Tunisia, the hidden gem in the Mediterranean By Fern Callister

London Mums' nutritionist Fern Callister went on a discovery trip to Tunisia and found an amazing opportunity for luxurious family getaways on a budget. Here is her diary from the trip. Before travelling to Tunisia I thought it was a land of sand, sun, Souks and camels but Tunisia is actually much more than that and is a holiday destination waiting to be discovered. Emerging from the recent Jasmine Revolution (on 14th January 2011) there is an air of excitement and opportunity as Tunisia prepares itself for its first Democratic government and the freedom that comes with it. The Tunisians are keen to show us that there is a lot more on offer as a holiday destination than beaches and markets. With a rich history of occupation from Roman, Spanish, Arab, Turks and French, you can still see the remnants of these influences in the architecture, language, food and culture.   Known for providing the film set locations for ‘Life of Brian’, ‘Jesus of Nazareth’, ‘The English Patient’ and Star Wars, the landscape is actually a lot greener and more fertile land than the film sets suggest with miles of olive and almond trees, fruit trees, vines and lakes. Perhaps surprisingly, Tunisia supplies much of Europe with olive oil.   So why go there now? I would say now it a great time to go, before the word gets out. The people are welcoming and genuinely happy to show you around. Nothing seems to be too much trouble, and you are made to feel relaxed and ready to forget the daily stresses of home life. So if you are looking for a relaxing week or ten days, you are on a budget, and want to have your food cooked for you and watch your kids having fun all day, then this might be the holiday for you. For a family holiday, Tunisia is an excellent choice also thanks to the absence of some of the usual travel niggles. With just a 2.5hr flight and maximum 1 hour time difference you can arrive and enjoy the sunshine and sand without the long flight and jet lag. There is no EU passport holder requirement for a visa, the currency can be changed in the hotel as and when you need it. There is no humidity in Spring and I saw no mosquitoes or other pesky insects, and you can sleep well at night as the sea breeze keeps the temperature comfortable too. There is a soothing sense of space - for the first few hours I kept having to consciously not walk too closely to the people around me as is so normal in London and enjoy regaining my personal space. Looking around the markets and the entertainment centres early in the season it was as if we had the place to ourselves.   Hotel: For a stress-free family stay, Tunisia offers many choices for accommodation. The Holiday Village option is very popular with families being all-inclusive with plenty of activities and entertainment on offer for all ages of child. The Holiday Village Manar, near Hammamet recently reopened after a refurbishment and is now pristine and fresh. The staff are all friendly and helpful, keeping an eye on the swimming pools and sports activities and keeping the noise levels down in some areas to allow for relaxation.   The holiday villages offer day long activities based in the swimming pools and activity areas within the manicured grounds, which include archery, golf, football and water sports. During the evening, entertainers perform for the kids and it is possible to leave them to make friends and have fun for most of the day. The rooms are spacious with family rooms and superior family rooms available.   With enough to eat, drink and do during the day that are included in your stay you can ensure there are no surprise room bills and your kids can grab drinks and snacks without you having to put down your novel. It’s not all just for kids though - there is a spa, gym and indoor pool area too for some pampering, and the bar is open until late too. Other places to stay range from family apartments and boutiques to spa hotels.   Shopping: Locals will try and sell you their wares but they are polite and it is easy to find yourself absorbed in a chat with them about anything from celebrities to politics, not a far cry from visiting a local market at home! If your Arabic or French is not yet up to scratch the Tunisians are happy to try out their English with even the occasional impersonation of a cockney twang. The traders expect you to haggle for things in the market except for food but you can buy your souvenirs from fixed price outlets too. Bargains include ceramics, wooden ornaments, sheesha pipes, spices, bags and clothes. If you can fit them in your luggage, there are many good quality rugs on offer too.   Food: If you are heading out to the towns to eat, the local food is very fresh and varied and you can normally choose whether or not to add extra spiciness. There are also plenty of Italian and French themed restaurants for variety. There are very drinkable local wines and beers on offer in most places but in some more local restaurants alcohol is not permitted.   If you love fish and seafood you will be in your element! The fresh fruit is also excellently flavoursome, especially the melon, strawberries and bananas, and there are also good lamb, chicken and beef options for the meat eaters. There is an abundance of olives and almonds grown on the 3 million trees stretching over land between towns, and there are also many couscous dishes too.   When staying in, the all-inclusive set up in the hotel means that the meals are buffet style with plenty to suit all appetites and palates. Breakfasts include freshly made omelettes and pancakes, continental style fare as well as Tunisian specialities. There are plenty of cereals and sweet treats for the kids, as well as savoury options for those with less of a sweet tooth. Dinners are a choice of self-service or a-la-carte in three restaurants and are excellently presented so that you feel you have to try almost everything on offer. There are always some snacks available during the day for re-fuelling after some energetic swimming and sports activities too.     Things to see and do: Yasmine Hammamet – Carthage Land – entertainment for families. El Sousse – picturesque marina and busy Medina, popular with the British tourists. El Kantaoui – Port town founded in 1977 based on the French Riviera Monastir – pretty town, favoured by brits, you can find Ribat of Harthema an eight century fortress – the site of many film sets and the home town of Habib Bourguiba. Tunis - Bardo Museum - Largest collection of Roman mosaics in the world Medina shopping – el Sousse and Tunis. El Jem – the site of the ruins of a Roman Colosseum which you can explore. Entry to many sites is around 5 Dinar and some charge 1 Dinar for the right to take photographs. (1 dinar is 45p). There is a great focus on spas and wellbeing treatments – ideal opportunity for Mums while the kids are out in the resort. Golf courses are abundant and great for year-round good weather. 4x4 and Quad-bike safaris. Salt lakes for speed sailing.     Getting Around: The road networks are already good and are being improved with faster toll motorways linking many of the major ports and cities. If you are not hiring a car, there are many low cost taxis and local buses as well as horse and carriage within most towns. You can hire a car and driver for a family of four from the hotel Manar for 150 Tunisian Dinars (approx £75). Alternatively, Avis can hire out cars for tariffs starting at 80 Dinars (approx £40) per day. Petrol is much cheaper there at around 50p per litre. Return flights to Tunis Tunisair operate four flights per week from London Heathrow to Tunis, prices start from £170 (inc taxes). For reservations call 020 7734 7644 or go to www.tunisair.com. First Choice Holiday Village Manar First Choice offers a seven night holiday in Tunisia, staying at the 5 Sun Holiday Village Manar on an all-inclusive basis, from £569 per adult, £465 for first child and £545 for second child based on two adults and two children sharing. Departing from London Gatwick Airport on 3rd July 2011, the price includes return flights, accommodation, in-resort transfers and all taxes and surcharges. For more information log on to www.firstchoice.co.uk or call 0871 200 4455. For all your travel needs and for information on what’s happening in Tunisia go to www.cometotunisia.co.uk   The Author: Fern Callister is London Mums' in-house nutritionist. For nutritional consultations please contact me at www.ferncallister.co.uk, fern_callister@yahoo.co.uk. Save Save Save Save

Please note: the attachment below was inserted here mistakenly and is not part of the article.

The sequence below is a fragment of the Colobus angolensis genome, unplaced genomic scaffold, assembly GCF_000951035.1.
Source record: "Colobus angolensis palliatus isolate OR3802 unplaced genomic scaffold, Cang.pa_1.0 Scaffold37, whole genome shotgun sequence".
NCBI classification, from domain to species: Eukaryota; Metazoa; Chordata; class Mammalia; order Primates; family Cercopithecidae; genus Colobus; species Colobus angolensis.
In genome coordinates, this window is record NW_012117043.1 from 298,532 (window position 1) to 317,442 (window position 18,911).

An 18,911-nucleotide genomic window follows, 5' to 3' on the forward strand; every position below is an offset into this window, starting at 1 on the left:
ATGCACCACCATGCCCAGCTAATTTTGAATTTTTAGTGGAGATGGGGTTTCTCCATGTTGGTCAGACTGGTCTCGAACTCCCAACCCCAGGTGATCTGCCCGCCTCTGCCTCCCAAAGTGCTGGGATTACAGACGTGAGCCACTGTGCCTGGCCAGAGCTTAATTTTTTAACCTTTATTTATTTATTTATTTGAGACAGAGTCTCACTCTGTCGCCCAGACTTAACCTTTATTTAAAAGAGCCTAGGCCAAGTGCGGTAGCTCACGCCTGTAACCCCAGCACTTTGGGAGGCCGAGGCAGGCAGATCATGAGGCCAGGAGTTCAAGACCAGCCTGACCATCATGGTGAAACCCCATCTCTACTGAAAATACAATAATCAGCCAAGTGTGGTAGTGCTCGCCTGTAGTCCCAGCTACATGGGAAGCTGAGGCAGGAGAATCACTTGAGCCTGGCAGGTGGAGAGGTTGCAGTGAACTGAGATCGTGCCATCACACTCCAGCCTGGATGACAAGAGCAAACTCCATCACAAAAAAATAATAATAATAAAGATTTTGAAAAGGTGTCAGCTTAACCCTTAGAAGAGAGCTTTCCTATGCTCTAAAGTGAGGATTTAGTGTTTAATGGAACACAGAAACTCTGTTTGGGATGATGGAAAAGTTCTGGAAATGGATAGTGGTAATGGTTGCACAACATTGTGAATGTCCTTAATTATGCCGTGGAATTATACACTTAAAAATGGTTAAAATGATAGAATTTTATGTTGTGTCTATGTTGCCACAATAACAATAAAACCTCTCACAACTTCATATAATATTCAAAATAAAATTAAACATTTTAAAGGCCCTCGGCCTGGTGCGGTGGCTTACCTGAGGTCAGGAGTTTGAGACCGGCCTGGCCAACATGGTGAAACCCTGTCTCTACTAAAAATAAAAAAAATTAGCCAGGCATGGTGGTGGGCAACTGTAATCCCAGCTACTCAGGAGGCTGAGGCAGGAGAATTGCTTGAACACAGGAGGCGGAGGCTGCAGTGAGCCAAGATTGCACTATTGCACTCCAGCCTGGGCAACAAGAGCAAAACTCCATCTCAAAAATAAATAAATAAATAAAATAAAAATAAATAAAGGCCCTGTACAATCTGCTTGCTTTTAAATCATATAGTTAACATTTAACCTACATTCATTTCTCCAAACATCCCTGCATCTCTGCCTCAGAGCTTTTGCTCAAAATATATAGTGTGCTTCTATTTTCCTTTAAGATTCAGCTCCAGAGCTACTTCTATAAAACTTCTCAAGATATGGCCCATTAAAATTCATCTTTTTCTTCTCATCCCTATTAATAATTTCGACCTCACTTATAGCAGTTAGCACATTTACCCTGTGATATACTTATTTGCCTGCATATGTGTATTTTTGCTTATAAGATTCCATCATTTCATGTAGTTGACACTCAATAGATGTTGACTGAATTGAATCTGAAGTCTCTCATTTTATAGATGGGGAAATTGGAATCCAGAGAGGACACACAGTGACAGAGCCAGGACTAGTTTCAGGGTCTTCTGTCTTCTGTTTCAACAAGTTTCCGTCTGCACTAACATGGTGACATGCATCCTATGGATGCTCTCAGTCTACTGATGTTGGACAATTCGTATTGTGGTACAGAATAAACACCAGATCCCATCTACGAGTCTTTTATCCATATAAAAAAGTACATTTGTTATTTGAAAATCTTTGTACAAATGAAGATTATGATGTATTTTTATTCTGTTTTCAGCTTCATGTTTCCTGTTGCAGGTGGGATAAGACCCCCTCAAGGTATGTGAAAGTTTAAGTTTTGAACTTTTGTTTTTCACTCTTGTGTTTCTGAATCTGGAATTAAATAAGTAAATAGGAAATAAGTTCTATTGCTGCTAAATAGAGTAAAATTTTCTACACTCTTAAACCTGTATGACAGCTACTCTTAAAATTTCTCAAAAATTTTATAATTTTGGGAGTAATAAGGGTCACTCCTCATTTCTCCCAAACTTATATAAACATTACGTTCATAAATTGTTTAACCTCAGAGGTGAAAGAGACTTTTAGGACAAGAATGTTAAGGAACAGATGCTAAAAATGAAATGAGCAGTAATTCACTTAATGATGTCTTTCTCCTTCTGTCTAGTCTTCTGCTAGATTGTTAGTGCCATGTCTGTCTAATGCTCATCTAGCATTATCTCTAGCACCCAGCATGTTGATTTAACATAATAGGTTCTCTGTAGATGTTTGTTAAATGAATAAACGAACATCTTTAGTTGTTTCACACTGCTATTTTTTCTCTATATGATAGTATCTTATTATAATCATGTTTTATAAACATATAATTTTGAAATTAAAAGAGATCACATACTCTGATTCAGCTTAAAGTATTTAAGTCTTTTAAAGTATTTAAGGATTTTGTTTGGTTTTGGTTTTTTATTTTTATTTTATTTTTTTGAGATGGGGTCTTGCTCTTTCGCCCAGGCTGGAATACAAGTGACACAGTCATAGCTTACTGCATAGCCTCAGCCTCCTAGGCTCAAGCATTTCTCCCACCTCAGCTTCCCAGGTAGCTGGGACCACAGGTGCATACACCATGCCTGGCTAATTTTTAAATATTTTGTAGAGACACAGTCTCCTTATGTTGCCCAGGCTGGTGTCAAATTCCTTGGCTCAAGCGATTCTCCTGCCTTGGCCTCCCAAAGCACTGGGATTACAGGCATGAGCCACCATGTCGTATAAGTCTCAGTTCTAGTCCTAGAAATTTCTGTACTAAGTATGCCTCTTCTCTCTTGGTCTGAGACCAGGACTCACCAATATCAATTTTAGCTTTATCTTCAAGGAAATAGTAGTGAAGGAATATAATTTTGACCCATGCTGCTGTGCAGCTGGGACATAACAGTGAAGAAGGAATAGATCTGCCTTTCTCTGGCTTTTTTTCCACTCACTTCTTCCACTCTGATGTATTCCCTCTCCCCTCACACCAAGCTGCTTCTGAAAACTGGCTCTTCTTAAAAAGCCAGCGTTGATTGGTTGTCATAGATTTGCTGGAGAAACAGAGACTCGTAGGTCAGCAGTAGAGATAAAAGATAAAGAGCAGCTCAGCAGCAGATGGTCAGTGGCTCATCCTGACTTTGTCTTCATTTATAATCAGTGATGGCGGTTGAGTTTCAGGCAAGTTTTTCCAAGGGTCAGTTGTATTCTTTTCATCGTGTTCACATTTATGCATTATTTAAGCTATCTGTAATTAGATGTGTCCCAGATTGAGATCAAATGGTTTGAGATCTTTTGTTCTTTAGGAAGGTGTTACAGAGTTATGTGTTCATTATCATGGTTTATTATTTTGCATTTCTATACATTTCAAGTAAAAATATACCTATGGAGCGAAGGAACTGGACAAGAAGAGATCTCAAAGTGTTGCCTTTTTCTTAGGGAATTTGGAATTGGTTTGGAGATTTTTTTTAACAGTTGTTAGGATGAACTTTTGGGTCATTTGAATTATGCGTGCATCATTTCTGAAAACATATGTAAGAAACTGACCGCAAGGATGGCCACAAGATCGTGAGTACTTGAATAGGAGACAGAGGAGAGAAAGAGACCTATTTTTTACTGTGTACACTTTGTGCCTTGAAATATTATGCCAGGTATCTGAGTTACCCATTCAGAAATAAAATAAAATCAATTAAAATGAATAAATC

About Monica Costa

Monica Costa founded London Mums in September 2006 after her son Diego’s birth together with a group of mothers who felt the need of meeting up regularly to share the challenges and joys of motherhood in metropolitan and multicultural London. London Mums is the FREE and independent peer support group for mums and mumpreneurs based in London http://londonmumsmagazine.com and you can connect on Twitter @londonmums